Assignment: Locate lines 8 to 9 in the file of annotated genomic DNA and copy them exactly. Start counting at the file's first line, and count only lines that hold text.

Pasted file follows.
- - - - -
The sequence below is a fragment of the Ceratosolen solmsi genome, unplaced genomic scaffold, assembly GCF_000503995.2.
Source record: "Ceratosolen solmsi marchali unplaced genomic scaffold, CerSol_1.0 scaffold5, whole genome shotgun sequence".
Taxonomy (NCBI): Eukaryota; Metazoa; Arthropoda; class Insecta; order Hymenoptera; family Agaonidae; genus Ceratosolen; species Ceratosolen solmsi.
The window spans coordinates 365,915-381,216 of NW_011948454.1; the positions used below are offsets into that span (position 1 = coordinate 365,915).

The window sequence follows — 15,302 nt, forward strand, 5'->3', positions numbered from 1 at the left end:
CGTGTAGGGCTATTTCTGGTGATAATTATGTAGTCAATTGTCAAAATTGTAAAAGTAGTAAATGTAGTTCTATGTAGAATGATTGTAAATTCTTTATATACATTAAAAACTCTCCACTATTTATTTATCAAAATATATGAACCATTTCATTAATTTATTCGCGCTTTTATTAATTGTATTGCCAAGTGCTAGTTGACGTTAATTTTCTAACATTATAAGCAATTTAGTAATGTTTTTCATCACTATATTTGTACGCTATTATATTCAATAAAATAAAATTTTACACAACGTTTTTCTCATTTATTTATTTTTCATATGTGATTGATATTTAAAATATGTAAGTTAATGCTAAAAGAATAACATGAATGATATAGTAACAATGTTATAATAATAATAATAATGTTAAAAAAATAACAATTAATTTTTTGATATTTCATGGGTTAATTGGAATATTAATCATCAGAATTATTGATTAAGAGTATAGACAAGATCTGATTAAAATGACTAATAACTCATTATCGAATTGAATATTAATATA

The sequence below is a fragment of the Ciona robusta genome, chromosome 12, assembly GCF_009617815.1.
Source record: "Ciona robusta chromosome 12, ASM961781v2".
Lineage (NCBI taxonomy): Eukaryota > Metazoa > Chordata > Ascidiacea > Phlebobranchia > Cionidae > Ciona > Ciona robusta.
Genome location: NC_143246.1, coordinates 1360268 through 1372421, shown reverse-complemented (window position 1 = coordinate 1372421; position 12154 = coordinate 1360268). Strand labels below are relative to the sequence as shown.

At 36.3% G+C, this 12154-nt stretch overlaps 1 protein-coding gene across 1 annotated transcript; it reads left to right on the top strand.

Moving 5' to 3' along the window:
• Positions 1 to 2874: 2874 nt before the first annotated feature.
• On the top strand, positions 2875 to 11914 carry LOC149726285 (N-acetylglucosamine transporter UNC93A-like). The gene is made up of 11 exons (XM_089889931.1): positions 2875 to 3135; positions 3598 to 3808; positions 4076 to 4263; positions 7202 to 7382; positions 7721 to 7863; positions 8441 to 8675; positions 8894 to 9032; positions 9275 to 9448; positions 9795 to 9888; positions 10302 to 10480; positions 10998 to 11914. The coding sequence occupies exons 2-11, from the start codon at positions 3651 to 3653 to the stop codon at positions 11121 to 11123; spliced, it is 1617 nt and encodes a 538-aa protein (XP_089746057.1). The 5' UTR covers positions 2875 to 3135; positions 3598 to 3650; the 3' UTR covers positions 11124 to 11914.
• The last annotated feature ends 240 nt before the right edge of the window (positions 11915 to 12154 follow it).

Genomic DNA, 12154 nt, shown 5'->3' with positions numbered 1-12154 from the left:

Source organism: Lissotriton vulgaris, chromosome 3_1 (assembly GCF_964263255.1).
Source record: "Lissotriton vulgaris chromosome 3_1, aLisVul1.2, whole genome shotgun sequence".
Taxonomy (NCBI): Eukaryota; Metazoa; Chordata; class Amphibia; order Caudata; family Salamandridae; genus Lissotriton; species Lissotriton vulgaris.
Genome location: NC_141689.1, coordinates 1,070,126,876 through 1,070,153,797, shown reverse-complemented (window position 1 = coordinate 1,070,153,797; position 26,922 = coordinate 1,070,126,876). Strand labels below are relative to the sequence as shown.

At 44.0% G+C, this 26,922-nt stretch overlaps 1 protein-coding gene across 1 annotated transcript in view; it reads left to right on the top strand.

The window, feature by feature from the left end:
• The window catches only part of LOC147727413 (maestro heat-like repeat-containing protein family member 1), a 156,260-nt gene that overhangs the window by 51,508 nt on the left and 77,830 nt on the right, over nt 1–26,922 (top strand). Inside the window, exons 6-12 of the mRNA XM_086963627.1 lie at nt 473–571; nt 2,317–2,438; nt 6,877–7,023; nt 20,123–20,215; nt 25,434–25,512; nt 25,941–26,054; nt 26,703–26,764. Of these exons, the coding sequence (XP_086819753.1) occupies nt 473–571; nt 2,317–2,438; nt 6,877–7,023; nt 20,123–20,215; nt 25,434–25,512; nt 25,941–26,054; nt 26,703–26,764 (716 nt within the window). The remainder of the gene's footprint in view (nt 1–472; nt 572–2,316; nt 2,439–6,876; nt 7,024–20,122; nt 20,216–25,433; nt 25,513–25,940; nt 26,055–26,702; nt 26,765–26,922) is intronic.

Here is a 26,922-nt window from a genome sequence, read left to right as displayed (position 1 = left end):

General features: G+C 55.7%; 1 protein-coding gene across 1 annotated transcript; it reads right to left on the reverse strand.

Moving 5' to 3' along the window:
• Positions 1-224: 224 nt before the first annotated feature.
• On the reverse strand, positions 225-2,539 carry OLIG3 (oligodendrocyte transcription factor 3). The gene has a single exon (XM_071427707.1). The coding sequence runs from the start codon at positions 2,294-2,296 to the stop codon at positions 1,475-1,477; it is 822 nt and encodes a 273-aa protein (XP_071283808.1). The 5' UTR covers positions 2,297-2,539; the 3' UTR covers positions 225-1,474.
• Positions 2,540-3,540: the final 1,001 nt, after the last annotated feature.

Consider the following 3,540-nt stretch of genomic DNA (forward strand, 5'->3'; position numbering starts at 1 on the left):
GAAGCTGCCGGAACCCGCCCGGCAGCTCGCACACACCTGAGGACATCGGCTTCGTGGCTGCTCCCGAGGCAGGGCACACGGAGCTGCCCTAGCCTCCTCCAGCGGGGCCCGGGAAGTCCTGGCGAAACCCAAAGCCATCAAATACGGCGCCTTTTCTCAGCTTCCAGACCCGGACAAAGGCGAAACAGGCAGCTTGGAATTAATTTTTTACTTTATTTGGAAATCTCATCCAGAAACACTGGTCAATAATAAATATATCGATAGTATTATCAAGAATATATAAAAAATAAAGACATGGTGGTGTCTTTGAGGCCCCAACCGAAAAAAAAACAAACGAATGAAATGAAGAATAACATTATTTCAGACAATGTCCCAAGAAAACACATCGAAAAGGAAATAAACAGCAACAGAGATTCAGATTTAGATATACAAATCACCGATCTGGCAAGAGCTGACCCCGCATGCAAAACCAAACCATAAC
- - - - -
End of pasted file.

Source record: "Ciona robusta chromosome 12, ASM961781v2".
Lineage (NCBI taxonomy): Eukaryota > Metazoa > Chordata > Ascidiacea > Phlebobranchia > Cionidae > Ciona > Ciona robusta.